Last update Aug. 15, 2022
Very Low Risk
It is an opioid analgesic used to treat moderate to severe pain, opioid dependence, and neonatal opioid withdrawal syndrome. Oral, intramuscular, intravenous and subcutaneous administration.
It is excreted in breast milk in clinically non-significant amount. (Bogen 2011, Nikolaou 2008, Jansson 2008 & 2007, Begg 2001, McCarthy 2000, Wojnar 1997, Geraghty 1997, Pond 1985, Kreek 1979 & 1974, Blinick 1975)
No problems in the short or long term have been observed in infants whose mothers were treated. (Malpas 1999, Wojnar 1997, Blinick 1975)
Plasma levels of these infants were undetectable or very low. (Jansson 2008 & 2008, Wojnar 1997)
Exposure of the newborn to methadone through breast milk is insufficient to prevent the development of a neonatal withdrawal syndrome (Wojnar 1997). The dose that gets the infant through the mother's milk, even when taking 70-150 mg a-day, is much lower than that used to treat neonatal abstinence syndrome. This is a reason for not using it as a solely measure of treatment.
Neonatal methadone withdrawal syndrome is less common, less severe, with less need for pharmacological treatment, and occurs later in breastfed infants than in non-breastfed infants (McQueen 2019, Wachman 2017, Short 2016, Liu 2015, Bagley 2014, Sutter 2014, Welle 2013, Pritham 2012, Hodgson 2012, McQueen 2011, Isemann 2011, Dryden 2009, Jansson 2008, Miles 2007, Abdel 2006, Arlettaz 2005, Malpas 1997). Neonatal abstinence syndrome can occur after abrupt weaning in infants of mothers on methadone maintenance. Weaning should be gradual to avoid its appearance. (Isemann 2011, Malpas 1999)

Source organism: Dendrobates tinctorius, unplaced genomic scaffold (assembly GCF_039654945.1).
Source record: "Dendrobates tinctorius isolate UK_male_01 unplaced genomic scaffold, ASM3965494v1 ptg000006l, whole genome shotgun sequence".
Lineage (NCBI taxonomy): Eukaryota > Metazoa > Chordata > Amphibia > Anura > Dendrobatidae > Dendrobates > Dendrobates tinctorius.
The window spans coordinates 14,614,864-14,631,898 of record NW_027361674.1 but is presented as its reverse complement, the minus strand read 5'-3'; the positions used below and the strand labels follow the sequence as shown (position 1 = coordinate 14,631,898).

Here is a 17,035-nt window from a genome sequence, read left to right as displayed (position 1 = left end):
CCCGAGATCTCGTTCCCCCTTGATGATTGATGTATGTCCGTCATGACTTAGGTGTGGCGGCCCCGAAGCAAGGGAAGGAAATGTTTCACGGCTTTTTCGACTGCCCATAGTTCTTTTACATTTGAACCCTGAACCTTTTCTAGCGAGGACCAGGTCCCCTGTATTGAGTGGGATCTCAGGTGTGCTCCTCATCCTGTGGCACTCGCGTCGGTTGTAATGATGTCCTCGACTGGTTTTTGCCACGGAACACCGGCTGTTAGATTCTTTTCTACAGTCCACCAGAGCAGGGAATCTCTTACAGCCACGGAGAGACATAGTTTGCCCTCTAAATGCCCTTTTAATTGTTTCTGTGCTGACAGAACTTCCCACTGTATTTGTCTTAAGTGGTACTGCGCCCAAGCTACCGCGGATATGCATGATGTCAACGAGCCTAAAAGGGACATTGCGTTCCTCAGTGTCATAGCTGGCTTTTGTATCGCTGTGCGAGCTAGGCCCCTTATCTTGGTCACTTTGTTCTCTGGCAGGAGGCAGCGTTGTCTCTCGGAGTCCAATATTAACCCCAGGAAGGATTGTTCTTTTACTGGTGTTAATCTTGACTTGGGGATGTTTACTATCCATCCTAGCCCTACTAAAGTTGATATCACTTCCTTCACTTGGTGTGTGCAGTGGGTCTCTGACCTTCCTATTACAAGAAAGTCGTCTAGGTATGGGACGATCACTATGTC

Methadone can cause galactorrhea due to increased prolactin secretion. (Bennett 2006, Tolis 1978)
The frequency and duration of breastfeeding are very low in opiate-dependent mothers. (Wachman 2010, Jansson 2004). Many newborns of mothers with drug addiction are either premature or underweight infants, and over 60% develop withdrawal syndrome at about one post-natal month. Breastfeeding with regard to the entire context of addictive behavior is neither easy nor frequently achieved. Much help is needed on supporting addicted mothers by health and social services in the community.
Expert authors consider the use of this medication compatible during breastfeeding (Hale, ACOG 2017, ABM 2015, Briggs 2015, Schaefer 2015, Kocherlakota 2014, Bagley 2014, Sachs 2013, Logan 2013, Rowe 2013, D'Apolito 2013, Nice 2004, Moretti 2000). American Academy of Pediatrics: medication usually compatible with breastfeeding.(AAP 2001)
It should be reinforced that it is observed a non-polydrug behavior and adequacy of maternal care is maintained.
Suggestions made at e-lactancia are done by APILAM team of health professionals, and are based on updated scientific publications. It is not intended to replace the relationship you have with your doctor but to compound it. The pharmaceutical industry contraindicates breastfeeding, mistakenly and without scientific reasons, in most of the drug data sheets.
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Thank you for helping to protect and promote breastfeeding.
e-lactancia is a resource recommended by Academy of Breastfeeding Medicine - 2006 of United States of America
Would you like to recommend the use of e-lactancia? Write to us at corporate mail of APILAM